Another facet of understanding to be gained from fiction is the socio-historical aspect.   Charlotte Bronte’s Villette allows the modern reader an insight into the life of a governess, not the trite, watered down idea to which history often relegates them, but a sense of a woman appointed to educate the next generation whilst being considered a servant herself.  Mrs Gaskell’s North and South pays passionate tribute to the divisions in society, examining industrialism, wealth, poverty and gender in a challenging way that is completely accessible to the modern reader, and far more fascinating than any textbook on the industrial revolution.  The famous champion of social issues in Britain was, of course, Dickens, with his condemnation of the poorhouse, the education system and the division of wealth.  On the whole, Dickens is more concerned with the effect than the cause of social evils, but he persistently blames the misuse of power by those in authority for the wrongs of society, and he strongly believed that education was the way forward.  However, he also had many doubts about the contemporary education system, fearing that it was failing many of Britain’s young people and could not provide a sound base of educated society for future generations.  Concerns such as these have a familiar ring to them, as do Mrs Gaskell’s countryside/city debates.

Finally, there is the concept of literary heritage.  Many nineteenth-century novels have become a part of the Western canon, seen as “classics” which are important reading for students of literature.  The novel reached its heyday in the nineteenth century, and the length and complexity of the plots has seldom been surpassed in subsequent years.  The Victorians took their culture seriously, and writers were usually well-educated and passionate about their subject, and the artistry of their work remains unsurpassed.  No one can write without reading first, and the nineteenth century greats, writing before the days of modernism, deconstructionism and other textual theories, have a depth of tone and understanding rarely reached since.  Their literature in turn shaped the literature of subsequent generations; Pound’s cry of “Make it new!” in the early twentieth century was a direct response to the weighty issues of his elders, and the war literature of the last century owes a debt to the nineteenth century in its very opposition to it.  One has to know the rules to break them, and in many cases the “rules” as we now understand them were set by the writers of the nineteenth century.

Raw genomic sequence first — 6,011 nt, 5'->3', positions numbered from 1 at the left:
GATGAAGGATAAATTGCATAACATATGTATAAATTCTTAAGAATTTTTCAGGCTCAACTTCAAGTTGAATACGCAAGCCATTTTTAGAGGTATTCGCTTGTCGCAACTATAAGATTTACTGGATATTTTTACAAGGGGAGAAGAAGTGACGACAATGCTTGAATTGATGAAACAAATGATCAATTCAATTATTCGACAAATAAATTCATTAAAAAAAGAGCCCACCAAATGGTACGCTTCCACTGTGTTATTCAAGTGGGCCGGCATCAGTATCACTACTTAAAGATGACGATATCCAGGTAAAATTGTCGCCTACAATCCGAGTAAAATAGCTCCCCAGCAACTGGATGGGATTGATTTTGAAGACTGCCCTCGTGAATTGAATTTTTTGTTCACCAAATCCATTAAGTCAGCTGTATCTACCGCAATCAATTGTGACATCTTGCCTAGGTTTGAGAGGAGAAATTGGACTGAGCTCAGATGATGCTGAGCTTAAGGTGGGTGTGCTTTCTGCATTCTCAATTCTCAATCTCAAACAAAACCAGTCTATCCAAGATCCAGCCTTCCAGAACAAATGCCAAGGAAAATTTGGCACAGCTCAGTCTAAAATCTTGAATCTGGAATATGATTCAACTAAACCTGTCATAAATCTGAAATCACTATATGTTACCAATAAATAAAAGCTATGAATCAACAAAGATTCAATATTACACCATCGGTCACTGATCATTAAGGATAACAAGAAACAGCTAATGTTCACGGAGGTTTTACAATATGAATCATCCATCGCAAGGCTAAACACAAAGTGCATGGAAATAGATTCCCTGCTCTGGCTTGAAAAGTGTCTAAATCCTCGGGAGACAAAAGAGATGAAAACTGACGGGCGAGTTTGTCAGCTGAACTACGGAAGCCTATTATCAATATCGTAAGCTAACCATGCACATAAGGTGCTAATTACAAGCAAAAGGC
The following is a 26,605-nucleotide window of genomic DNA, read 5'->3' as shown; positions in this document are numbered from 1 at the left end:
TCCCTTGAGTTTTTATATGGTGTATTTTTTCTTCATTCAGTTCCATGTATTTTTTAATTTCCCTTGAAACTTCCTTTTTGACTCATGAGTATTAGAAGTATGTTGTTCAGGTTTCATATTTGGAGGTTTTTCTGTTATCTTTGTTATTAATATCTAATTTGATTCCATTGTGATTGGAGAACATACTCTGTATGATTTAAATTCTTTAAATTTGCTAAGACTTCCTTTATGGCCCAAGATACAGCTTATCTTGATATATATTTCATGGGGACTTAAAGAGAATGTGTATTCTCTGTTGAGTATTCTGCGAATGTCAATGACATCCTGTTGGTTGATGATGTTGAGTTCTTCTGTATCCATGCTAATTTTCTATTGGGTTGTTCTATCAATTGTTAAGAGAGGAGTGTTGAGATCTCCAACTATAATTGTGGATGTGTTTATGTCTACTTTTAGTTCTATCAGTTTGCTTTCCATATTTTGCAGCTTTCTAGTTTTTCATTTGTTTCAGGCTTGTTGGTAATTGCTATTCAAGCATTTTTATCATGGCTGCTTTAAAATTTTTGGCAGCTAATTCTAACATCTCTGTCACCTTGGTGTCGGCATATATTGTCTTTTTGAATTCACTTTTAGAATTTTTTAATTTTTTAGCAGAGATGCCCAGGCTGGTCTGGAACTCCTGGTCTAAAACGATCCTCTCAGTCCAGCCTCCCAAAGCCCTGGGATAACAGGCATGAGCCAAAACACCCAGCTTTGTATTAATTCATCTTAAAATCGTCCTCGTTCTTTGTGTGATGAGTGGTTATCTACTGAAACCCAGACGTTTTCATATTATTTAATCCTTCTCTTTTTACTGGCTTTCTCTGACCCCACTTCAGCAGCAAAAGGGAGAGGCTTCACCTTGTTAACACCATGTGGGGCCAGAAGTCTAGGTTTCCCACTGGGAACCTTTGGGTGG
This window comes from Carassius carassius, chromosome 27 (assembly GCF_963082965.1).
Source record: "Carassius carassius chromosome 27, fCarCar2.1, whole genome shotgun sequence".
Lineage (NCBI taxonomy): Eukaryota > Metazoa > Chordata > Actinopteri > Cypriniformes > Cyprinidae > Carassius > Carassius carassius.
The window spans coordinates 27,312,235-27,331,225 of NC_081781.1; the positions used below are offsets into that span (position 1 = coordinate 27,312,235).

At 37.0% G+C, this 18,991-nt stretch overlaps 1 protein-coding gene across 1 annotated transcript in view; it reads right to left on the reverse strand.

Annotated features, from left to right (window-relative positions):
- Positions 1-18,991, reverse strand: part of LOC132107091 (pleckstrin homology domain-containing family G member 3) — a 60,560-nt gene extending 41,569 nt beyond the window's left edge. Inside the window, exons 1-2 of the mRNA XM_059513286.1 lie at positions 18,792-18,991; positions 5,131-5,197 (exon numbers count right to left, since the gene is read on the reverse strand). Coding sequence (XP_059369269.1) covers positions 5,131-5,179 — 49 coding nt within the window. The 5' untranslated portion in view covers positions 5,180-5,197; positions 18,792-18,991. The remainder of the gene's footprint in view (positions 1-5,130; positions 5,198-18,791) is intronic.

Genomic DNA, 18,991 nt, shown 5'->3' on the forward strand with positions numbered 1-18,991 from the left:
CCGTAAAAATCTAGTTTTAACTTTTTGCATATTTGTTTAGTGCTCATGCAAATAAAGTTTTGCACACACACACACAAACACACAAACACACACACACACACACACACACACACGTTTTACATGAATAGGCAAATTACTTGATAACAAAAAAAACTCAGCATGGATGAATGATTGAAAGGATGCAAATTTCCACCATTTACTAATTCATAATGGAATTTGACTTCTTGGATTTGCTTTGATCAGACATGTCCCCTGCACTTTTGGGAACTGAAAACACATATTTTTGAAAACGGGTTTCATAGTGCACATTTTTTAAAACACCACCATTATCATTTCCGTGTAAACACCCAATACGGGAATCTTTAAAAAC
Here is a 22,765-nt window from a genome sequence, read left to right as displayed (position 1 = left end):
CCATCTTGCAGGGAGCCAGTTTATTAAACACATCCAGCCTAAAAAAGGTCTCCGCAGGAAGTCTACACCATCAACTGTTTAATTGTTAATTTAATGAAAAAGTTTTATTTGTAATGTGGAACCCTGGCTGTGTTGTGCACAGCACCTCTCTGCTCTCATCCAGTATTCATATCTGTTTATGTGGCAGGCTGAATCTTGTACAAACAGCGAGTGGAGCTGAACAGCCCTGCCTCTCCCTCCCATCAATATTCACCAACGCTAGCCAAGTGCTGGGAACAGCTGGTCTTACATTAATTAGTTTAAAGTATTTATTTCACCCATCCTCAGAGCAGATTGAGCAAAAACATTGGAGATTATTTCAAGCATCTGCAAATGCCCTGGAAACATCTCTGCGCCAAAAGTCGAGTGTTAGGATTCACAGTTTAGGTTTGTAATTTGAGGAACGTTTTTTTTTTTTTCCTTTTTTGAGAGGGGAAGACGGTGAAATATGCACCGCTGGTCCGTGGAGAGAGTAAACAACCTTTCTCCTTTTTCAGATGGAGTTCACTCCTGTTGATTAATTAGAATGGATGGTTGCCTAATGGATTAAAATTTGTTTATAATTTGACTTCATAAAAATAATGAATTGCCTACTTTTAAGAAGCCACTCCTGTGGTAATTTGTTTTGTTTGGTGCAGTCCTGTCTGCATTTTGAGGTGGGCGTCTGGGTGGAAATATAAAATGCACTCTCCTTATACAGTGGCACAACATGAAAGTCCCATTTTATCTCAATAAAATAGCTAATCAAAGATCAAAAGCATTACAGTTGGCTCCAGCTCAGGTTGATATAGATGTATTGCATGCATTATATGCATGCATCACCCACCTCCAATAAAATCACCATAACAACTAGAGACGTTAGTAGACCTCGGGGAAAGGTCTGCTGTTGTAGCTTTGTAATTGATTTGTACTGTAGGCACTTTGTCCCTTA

Literature is an all-embracing subject, reflecting the issues of the day.  Taking literature in context is often considered unfashionable in our modern society of diffracted values and discontinuity, but the writers of the nineteenth century knew better than any other before our own time how to relate to the issues that concern us.  The immediacy of their engagement with these issues is apparent from the early days of the century, with the austerity and moral values frequently associated with Victorianism, to the decadence and “art for art’s sake” attitude of the aesthetes.  There can be no argument that these issues are still with us.  Wealth, power, education, technology and culture were prevailing issues and are still hotly debated in the press and fiction today.  Novels such as White Teeth which examine social displacement are the inheritors in the tradition of Villette; the quiet town in which Chocolat is set is reminiscent of Cranford – the comparisons are endless.  What it proves is that the years do not change human nature, and the changes to society are frequently only superficial; but literature is eternal.